the at least one filter mechanism further comprise a plurality of notch filters.
11. The device of claim 10, in which
the at least one filter mechanism has a Q value of no less than 4.
12. The device of claim 10, in which
the plurality of notch filters has a 3 dB notch width of no more than approximately 0.5 Hz.
13. The device of claim 1, in which
the at least one filter mechanism includes a non-adaptive filter.
14. The device of claim 1, in which
the processor is further configured to detect the chest compressions being delivered to the patient.
15. The device of claim 1, in which
the processor is preconfigured to apply the at least one filter mechanism.
16. The device of claim 1, in which
the processor is configured to apply the at least one filter mechanism to the input signal responsive to input received from a user.
17. The device of claim 1, in which
the processor is configured to select the at least one filter mechanism responsive to input received from a user.
18. The device of claim 1, in which
the processor is configured to select the at least one filter mechanism responsive to input received from the mechanical chest compression device delivering the chest compressions to the patient.
19. The device of claim 1, in which
the processor is further configured to suppress application of the at least one filter mechanism to the input signal responsive to a determination that the mechanical chest compression device is no longer delivering chest compressions to the patient.
20. The device of claim 1, in which
the processor is further configured to monitor an impedance signal corresponding to the patient.
21. The device of claim 20, in which
the processor is further configured to detect return of spontaneous circulation (ROSC) by applying the at least one filter mechanism to the impedance signal.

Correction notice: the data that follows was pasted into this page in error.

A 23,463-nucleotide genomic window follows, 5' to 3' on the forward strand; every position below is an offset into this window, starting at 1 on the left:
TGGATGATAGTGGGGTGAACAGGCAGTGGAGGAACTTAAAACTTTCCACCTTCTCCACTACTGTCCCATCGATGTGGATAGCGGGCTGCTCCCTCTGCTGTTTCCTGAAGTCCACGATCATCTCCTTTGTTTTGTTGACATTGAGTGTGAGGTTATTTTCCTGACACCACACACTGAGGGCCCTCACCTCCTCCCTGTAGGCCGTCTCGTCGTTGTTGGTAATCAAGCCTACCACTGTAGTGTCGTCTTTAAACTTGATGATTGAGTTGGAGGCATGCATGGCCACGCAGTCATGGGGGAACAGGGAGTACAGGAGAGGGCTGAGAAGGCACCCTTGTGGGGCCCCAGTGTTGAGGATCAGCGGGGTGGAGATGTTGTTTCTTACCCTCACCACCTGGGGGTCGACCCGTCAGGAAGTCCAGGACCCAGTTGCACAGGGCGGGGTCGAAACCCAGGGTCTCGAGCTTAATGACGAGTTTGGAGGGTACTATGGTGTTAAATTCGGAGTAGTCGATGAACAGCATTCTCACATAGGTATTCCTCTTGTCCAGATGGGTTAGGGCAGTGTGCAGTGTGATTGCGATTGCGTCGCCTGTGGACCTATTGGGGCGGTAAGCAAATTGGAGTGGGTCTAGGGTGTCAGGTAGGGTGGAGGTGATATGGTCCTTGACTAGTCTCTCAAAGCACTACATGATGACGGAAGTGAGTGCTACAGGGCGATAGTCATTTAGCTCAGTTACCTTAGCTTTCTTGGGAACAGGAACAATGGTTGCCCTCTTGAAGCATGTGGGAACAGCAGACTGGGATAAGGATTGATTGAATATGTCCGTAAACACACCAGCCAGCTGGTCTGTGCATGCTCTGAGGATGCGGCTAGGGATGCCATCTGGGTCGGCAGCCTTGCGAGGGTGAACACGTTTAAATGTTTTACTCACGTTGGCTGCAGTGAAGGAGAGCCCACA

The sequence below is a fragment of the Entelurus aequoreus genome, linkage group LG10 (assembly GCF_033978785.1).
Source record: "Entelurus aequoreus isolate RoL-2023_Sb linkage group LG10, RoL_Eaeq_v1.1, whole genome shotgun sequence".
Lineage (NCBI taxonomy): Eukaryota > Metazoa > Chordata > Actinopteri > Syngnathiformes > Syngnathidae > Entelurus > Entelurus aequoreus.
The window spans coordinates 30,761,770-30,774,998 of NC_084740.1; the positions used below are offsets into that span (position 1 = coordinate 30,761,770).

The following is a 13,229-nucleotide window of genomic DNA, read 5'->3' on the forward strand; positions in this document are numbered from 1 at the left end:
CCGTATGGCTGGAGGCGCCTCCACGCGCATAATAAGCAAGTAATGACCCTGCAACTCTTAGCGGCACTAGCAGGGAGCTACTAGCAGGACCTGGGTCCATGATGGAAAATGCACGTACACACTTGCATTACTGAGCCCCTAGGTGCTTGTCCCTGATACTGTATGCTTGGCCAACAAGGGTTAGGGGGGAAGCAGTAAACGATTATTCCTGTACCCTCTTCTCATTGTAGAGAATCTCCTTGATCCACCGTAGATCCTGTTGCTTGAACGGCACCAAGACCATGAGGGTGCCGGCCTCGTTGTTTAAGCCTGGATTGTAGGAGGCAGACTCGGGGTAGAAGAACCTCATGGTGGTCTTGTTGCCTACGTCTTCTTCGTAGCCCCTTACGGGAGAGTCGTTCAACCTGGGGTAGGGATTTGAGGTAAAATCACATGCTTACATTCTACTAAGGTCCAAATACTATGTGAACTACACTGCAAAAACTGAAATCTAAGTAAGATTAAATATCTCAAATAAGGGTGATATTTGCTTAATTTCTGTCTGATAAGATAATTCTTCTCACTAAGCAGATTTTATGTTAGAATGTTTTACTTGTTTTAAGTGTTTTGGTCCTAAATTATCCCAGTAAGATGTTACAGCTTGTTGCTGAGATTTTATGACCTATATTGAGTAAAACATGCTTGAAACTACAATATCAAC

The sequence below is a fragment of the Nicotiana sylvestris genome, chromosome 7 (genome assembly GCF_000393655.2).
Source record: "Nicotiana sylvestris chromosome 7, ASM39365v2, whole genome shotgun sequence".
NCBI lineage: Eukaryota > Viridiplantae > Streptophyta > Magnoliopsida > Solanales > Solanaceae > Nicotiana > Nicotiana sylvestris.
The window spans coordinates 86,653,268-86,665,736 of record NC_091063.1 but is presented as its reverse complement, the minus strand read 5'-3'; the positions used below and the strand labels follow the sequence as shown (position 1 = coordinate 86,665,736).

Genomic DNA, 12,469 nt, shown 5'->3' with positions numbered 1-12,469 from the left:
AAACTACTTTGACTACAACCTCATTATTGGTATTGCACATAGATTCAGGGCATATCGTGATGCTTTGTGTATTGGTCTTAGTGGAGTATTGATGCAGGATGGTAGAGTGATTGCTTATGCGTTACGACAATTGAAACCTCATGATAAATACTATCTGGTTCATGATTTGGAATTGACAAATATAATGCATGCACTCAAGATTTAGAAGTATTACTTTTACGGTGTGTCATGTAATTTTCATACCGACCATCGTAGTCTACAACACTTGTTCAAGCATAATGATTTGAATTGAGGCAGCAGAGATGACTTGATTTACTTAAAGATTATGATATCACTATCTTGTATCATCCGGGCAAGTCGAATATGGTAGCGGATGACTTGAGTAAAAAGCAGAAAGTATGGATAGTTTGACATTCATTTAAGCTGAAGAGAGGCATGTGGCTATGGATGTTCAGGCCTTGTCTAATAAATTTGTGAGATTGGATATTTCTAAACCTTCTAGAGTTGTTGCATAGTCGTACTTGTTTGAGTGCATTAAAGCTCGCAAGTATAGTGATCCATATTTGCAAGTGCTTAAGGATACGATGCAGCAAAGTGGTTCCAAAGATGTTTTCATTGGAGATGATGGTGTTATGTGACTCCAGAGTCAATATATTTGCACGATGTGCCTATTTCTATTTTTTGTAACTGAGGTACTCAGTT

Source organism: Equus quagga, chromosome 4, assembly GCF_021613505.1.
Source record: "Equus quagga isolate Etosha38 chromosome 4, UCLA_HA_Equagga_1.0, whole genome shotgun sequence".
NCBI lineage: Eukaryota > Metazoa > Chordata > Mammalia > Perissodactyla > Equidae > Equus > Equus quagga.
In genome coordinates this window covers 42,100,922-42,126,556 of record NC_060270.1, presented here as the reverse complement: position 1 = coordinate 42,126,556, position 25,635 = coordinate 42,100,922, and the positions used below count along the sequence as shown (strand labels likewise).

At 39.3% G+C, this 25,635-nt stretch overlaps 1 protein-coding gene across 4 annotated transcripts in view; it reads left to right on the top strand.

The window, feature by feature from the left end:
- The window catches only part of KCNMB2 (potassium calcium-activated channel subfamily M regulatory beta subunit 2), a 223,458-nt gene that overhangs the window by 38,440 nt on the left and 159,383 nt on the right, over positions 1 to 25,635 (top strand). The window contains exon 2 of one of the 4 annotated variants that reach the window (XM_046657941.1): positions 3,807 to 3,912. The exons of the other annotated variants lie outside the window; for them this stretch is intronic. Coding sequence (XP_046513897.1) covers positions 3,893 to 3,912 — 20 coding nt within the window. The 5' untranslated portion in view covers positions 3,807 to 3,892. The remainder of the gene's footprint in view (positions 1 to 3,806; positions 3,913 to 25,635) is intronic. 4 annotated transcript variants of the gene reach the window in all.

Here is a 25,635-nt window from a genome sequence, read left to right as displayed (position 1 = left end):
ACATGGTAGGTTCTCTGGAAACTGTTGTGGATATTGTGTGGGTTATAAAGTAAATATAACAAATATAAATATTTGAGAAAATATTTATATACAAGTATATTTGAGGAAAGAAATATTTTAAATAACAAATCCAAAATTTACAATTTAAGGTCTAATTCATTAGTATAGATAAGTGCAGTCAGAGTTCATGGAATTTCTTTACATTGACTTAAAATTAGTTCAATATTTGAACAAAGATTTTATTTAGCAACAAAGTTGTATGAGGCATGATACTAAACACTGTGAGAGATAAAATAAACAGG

22. A method in an external medical device, the method comprising:
receiving an input signal related to a patient receiving chest compressions from a mechanical chest compression device, the mechanical chest compression device having a chest compression frequency f and the input signal having been stored in a memory;
as part of a post-event review, selecting at least one filter mechanism that includes a comb filter; and
as another part of the post-event review, applying the at least one filter mechanism to the received signal to at least substantially remove chest compression artifacts therefrom, wherein the chest compression artifacts correspond to the chest compressions being delivered to the patient by the mechanical chest compression device, and wherein the applying includes:
substantially rejecting content in the frequency f by the at least one filter mechanism, and
substantially rejecting content in at least one more frequency that is a higher harmonic to the frequency f by the at least one filter mechanism.
23. The method of claim 22, in which
the receiving, selecting, and applying are each part of the post-event review.
24. The method of claim 22, in which
the input signal is an ECG signal.
25. The method of claim 22, in which
the input signal is an impedance signal.
26. The method of claim 22, further comprising:
visually presenting the filtered received signal to a user.
27. The method of claim 22, in which
the selecting is based on a chest compression rate, a sample rate of the input signal, an identification of the mechanical chest compression device being used to deliver the chest compressions to the patient, or a combination thereof.
28. The method of claim 22, further comprising:
storing an electrical charge, and
guiding via electrodes the stored electrical charge to the patient.
29. The method of claim 22, further comprising:
detecting the chest compressions being delivered to the patient.